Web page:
Around them, fish seemed to multiply by the minute. On a table at the center of the room, pamphlets with glossy accordion folds showed off fish that might appear in the Long Island Sound, from the American Shad to the oily Atlantic Menhaden that local fishers often use as bait, and fellow fish use as food.
Top: George Marrero. Bottom: Siblings Natalie and Chelsea Calle. Natalie said that they enjoy the mural because of their love for animals, which extends to two fishtanks at home.
George Marrero, a rising sophomore at the school, stepped outside to look at the water under a low-hanging gray sky. He pointed out bluefish and menhaden jumping among the docked sailboats. He has spotted hundreds swimming in the Sound near the school. Nearby, there are also hundreds that have washed up on the shores of the Mill and Quinnipiac Rivers, worrying both him and many of his teachers.
Back inside, he touched up a furry white patch of Northern Star Coral and studied a smudge of green taking over a bulletin board. As they paint, all students are expected to claim, label and “register” fish and underwater flora for the website. Jy’Mar McMillan, a rising junior at Achievement First Amistad High School, is cataloguing each for an interactive part of the website. In addition to text, Moran said that some images will include video as well.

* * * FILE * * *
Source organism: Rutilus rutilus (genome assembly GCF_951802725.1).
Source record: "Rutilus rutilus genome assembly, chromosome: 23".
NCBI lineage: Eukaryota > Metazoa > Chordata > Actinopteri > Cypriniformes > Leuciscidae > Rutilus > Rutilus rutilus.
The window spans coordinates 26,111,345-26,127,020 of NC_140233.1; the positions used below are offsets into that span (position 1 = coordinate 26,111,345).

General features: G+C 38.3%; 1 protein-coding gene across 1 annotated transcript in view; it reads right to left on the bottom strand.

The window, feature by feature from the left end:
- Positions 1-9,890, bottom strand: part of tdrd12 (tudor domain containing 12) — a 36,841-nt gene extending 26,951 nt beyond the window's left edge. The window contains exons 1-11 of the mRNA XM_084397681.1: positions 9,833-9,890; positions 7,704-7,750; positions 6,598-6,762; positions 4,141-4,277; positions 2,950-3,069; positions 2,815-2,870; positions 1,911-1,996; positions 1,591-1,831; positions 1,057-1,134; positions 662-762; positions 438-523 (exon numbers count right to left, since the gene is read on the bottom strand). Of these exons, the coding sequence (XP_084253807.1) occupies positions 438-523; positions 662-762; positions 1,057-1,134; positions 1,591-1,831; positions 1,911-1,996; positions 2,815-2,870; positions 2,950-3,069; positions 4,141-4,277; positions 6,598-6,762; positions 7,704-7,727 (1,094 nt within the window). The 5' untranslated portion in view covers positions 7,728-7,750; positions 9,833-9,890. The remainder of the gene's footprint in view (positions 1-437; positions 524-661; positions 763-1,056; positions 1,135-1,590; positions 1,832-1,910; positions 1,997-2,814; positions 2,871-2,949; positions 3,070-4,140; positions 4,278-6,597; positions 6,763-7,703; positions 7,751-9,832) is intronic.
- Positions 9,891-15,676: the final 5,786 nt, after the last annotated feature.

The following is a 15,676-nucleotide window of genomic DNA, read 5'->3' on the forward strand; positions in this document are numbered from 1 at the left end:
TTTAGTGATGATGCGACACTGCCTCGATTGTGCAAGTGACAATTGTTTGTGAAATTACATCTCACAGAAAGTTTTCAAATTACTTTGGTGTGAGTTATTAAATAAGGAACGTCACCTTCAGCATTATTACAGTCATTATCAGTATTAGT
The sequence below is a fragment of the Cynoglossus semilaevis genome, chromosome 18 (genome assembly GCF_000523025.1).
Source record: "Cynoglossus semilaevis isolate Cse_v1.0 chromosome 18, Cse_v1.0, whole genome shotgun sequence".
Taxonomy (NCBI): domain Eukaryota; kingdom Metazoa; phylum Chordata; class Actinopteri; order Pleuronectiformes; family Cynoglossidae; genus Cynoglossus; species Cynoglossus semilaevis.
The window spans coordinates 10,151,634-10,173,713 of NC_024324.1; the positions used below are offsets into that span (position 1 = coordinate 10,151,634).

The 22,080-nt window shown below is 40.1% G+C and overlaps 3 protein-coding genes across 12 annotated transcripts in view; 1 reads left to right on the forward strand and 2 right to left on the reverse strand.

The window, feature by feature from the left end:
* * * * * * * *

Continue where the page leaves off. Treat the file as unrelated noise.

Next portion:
By 10 a.m. the Thomas Building was a flurry of activity. Across a paint-splattered bolt of canvas, 8-year-old Genesis Marrero Rosario worked on a painting of fish that will soon hang in Street’s Boathouse Smokeouse, the Front Street eatery outside of which students spent a summer painting two years ago. Across the room, her mom Maria Teresa Rosario worked on translating the website into Spanish.
In an alcove nearby, rising Sound School seniors Adianis Colondres and Keila Arce studied a bulletin board, planning out their next move with paintbrushes in hand. Rolling, animal-dotted green hills rose on both sides, a trail cutting through the tall grass. In the water below, a school of small yellow fish passed an eel and kept going. The two artists chose to feature a mix of crabs, lobster, clams, mussels and oysters that clean the water as they grow. Two fisherman in floppy hats and overalls navigated slowly on the S.S. Bessie, named for a friendly milk cow.
Arce, who finished her junior year remotely, said it was exciting to be back in the building after almost two years away. In that time, she has seen her teachers and classmates only through a screen. Through her artwork this month, she has started to imagine what it will be like to return to the aquaculture lab and the open water, where students go boating with their teachers.
“Ever since I was young, I’ve been aware that our ecosystem is dying,” she said. “We need to preserve it, show them [fellow students] where we get our clean water, our food. It’s a teaching tool for younger kids, showing that we need to take care of it.”
Top: Natalie Leonffu, a student at CalArts who is home for the summer, works on a coral-centered bulletin board. Bottom: Jensen talks to students.